Dimitri Ivashchuk: 0:00 Let's go further ahead and add the connection to our database. First, ensure that your database is running. Ours is running in Docker container so we can do docker ps to see that section is running. Now, we want to fix this string, so it connects to our database.
0:21 Our user is postgres, the default one, and our db is prisma. We don't have the password field because we specified it in our environmental variables in the docker-compose file. Let's save this and run npx prisma introspect.
0:53 As we see here, our database has been successfully instrospected so we can go to schema.prisma and see that it has picked up the correct model and it has picked up the correct types for the users, the only table that we have in database.
1:10 By the way, to get this nice syntax highlighting, you can download and enable the Prisma extension in VS Code. Makes it easy to work with Prisma because everything looks better and you get to organize features like linting, autocomplete and all this fancy stuff.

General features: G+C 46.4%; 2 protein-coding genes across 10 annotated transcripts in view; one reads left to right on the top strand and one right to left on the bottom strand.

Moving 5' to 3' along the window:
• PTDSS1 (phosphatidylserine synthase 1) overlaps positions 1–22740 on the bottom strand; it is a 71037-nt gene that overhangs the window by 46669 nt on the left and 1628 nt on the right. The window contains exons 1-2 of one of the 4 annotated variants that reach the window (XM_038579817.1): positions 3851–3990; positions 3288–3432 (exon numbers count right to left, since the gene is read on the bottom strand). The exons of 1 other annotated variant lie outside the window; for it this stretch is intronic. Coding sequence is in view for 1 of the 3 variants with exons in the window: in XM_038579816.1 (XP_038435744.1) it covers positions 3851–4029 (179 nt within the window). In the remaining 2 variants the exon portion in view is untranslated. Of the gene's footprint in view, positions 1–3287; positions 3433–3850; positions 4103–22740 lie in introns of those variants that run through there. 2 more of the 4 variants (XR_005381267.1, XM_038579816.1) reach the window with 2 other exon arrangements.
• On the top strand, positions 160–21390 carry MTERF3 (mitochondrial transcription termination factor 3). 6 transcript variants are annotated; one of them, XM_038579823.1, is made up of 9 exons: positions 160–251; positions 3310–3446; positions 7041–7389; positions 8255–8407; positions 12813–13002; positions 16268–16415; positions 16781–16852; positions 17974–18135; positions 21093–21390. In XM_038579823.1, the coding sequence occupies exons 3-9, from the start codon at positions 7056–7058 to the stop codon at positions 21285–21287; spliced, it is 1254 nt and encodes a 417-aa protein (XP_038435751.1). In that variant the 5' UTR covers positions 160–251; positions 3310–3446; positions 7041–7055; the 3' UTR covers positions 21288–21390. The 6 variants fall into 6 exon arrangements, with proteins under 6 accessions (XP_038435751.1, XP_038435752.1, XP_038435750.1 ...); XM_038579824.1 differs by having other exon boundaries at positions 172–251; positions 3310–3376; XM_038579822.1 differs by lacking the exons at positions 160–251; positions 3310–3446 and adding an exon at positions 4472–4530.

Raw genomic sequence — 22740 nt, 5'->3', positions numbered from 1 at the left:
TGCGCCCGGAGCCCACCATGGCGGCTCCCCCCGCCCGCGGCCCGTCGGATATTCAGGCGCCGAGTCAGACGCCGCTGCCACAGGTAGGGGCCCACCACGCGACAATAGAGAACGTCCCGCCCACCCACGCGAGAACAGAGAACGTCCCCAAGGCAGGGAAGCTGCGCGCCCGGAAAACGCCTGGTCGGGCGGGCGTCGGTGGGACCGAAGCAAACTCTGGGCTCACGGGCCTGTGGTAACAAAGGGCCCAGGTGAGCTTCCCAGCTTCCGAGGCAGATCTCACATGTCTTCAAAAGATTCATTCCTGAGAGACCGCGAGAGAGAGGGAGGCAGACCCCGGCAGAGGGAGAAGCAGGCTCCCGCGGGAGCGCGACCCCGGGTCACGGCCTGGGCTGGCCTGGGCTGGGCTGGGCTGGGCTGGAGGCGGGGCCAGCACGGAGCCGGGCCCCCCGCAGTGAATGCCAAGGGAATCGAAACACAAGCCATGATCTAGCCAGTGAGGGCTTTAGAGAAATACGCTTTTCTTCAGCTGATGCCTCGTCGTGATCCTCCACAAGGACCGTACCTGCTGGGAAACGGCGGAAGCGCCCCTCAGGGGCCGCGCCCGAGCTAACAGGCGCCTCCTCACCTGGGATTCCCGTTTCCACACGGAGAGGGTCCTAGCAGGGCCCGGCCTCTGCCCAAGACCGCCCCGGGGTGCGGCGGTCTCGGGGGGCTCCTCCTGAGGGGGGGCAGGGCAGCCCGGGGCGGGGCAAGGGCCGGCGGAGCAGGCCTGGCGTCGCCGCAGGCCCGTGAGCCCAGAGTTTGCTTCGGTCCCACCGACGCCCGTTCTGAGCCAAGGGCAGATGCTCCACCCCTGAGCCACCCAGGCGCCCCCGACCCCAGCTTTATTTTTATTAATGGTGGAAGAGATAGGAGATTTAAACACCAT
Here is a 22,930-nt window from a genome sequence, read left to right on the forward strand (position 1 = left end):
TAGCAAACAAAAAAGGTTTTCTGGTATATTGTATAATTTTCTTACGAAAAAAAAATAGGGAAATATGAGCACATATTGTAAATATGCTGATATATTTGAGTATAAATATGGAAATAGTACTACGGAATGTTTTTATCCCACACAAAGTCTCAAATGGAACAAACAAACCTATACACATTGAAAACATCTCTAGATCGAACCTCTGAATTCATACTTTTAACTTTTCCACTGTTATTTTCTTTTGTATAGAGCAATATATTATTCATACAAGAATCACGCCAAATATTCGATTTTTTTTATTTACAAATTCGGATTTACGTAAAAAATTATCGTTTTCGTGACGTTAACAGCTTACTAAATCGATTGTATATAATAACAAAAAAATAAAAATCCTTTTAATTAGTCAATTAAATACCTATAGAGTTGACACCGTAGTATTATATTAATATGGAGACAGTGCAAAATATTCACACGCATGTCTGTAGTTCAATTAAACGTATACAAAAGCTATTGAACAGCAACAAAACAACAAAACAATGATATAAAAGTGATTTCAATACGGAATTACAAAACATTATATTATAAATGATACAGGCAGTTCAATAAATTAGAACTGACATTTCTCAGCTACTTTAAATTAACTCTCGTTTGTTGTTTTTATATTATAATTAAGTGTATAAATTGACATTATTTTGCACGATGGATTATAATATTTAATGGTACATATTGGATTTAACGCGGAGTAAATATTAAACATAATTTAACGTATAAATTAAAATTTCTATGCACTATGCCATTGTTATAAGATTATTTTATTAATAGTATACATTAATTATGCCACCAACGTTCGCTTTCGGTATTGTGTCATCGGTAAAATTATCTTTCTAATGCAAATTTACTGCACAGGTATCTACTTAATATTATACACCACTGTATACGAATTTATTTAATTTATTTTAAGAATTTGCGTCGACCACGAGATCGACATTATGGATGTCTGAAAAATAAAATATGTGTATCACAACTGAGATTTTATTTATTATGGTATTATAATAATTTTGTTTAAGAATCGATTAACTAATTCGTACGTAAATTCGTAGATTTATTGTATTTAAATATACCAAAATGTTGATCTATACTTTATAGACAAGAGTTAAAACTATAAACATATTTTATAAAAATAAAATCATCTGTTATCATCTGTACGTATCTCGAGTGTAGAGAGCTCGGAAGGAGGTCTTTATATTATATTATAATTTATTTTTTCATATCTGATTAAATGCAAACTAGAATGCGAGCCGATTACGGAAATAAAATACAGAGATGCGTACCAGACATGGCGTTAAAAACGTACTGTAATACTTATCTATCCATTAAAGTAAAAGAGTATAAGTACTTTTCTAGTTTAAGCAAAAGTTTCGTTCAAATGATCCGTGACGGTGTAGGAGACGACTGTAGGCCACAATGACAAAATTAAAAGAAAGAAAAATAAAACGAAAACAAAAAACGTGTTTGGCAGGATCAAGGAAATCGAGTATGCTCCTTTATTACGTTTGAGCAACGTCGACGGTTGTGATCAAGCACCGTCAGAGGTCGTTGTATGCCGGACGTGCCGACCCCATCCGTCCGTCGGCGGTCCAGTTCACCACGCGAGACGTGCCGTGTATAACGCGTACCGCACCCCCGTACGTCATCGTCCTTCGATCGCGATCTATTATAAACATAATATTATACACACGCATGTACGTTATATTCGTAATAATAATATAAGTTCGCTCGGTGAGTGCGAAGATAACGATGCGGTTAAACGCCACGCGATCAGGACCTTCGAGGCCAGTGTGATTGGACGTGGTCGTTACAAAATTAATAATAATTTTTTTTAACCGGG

1:30 There is one important note that you might want to know when using Prisma documentation and for Prisma name and conventions. When you introspect the database with prisma introspect, you will get the names of the models in line with your database.
1:46 If your Postgres is name to a snake case, then you will get this lowercase plural form of database tables which mean it would be users and Prisma has naming convention of capitalized first letter and singular form. In this case, it would be User.
2:07 To map it now to our database, we would need to specify that we want to map to users. That would be it, but for the purposes of this tutorial, we will continue following the model with users and then when we will evolve our schema, we will redefine every model to follow Prisma convention.